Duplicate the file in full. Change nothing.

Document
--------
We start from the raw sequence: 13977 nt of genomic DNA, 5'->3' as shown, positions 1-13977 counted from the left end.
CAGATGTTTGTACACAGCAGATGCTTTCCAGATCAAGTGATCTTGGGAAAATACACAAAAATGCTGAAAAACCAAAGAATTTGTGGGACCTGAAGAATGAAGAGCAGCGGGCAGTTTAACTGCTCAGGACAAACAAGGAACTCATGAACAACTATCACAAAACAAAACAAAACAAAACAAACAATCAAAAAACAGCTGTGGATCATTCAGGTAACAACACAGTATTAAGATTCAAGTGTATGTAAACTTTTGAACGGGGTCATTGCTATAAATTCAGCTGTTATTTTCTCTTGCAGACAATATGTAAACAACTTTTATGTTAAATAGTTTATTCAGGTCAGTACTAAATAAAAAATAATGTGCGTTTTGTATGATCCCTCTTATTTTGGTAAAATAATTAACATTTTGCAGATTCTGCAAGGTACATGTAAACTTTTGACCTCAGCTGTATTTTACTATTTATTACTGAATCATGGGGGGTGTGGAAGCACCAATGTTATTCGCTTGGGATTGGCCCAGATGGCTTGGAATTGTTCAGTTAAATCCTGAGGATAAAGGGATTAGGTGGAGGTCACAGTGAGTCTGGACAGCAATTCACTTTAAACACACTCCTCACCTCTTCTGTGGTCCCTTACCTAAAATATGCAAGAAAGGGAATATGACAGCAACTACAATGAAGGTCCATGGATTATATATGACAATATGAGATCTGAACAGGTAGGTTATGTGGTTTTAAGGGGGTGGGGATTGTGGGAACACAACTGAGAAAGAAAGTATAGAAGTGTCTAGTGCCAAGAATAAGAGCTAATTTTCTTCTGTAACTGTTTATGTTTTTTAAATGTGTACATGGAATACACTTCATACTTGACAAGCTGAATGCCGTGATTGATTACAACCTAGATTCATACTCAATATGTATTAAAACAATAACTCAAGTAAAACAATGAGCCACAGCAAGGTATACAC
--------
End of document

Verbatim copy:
We start from the raw sequence: 13977 nt of genomic DNA, 5'->3' as shown, positions 1-13977 counted from the left end.
CAGATGTTTGTACACAGCAGATGCTTTCCAGATCAAGTGATCTTGGGAAAATACACAAAAATGCTGAAAAACCAAAGAATTTGTGGGACCTGAAGAATGAAGAGCAGCGGGCAGTTTAACTGCTCAGGACAAACAAGGAACTCATGAACAACTATCACAAAACAAAACAAAACAAAACAAACAATCAAAAAACAGCTGTGGATCATTCAGGTAACAACACAGTATTAAGATTCAAGTGTATGTAAACTTTTGAACGGGGTCATTGCTATAAATTCAGCTGTTATTTTCTCTTGCAGACAATATGTAAACAACTTTTATGTTAAATAGTTTATTCAGGTCAGTACTAAATAAAAAATAATGTGCGTTTTGTATGATCCCTCTTATTTTGGTAAAATAATTAACATTTTGCAGATTCTGCAAGGTACATGTAAACTTTTGACCTCAGCTGTATTTTACTATTTATTACTGAATCATGGGGGGTGTGGAAGCACCAATGTTATTCGCTTGGGATTGGCCCAGATGGCTTGGAATTGTTCAGTTAAATCCTGAGGATAAAGGGATTAGGTGGAGGTCACAGTGAGTCTGGACAGCAATTCACTTTAAACACACTCCTCACCTCTTCTGTGGTCCCTTACCTAAAATATGCAAGAAAGGGAATATGACAGCAACTACAATGAAGGTCCATGGATTATATATGACAATATGAGATCTGAACAGGTAGGTTATGTGGTTTTAAGGGGGTGGGGATTGTGGGAACACAACTGAGAAAGAAAGTATAGAAGTGTCTAGTGCCAAGAATAAGAGCTAATTTTCTTCTGTAACTGTTTATGTTTTTTAAATGTGTACATGGAATACACTTCATACTTGACAAGCTGAATGCCGTGATTGATTACAACCTAGATTCATACTCAATATGTATTAAAACAATAACTCAAGTAAAACAATGAGCCACAGCAAGGTATACAC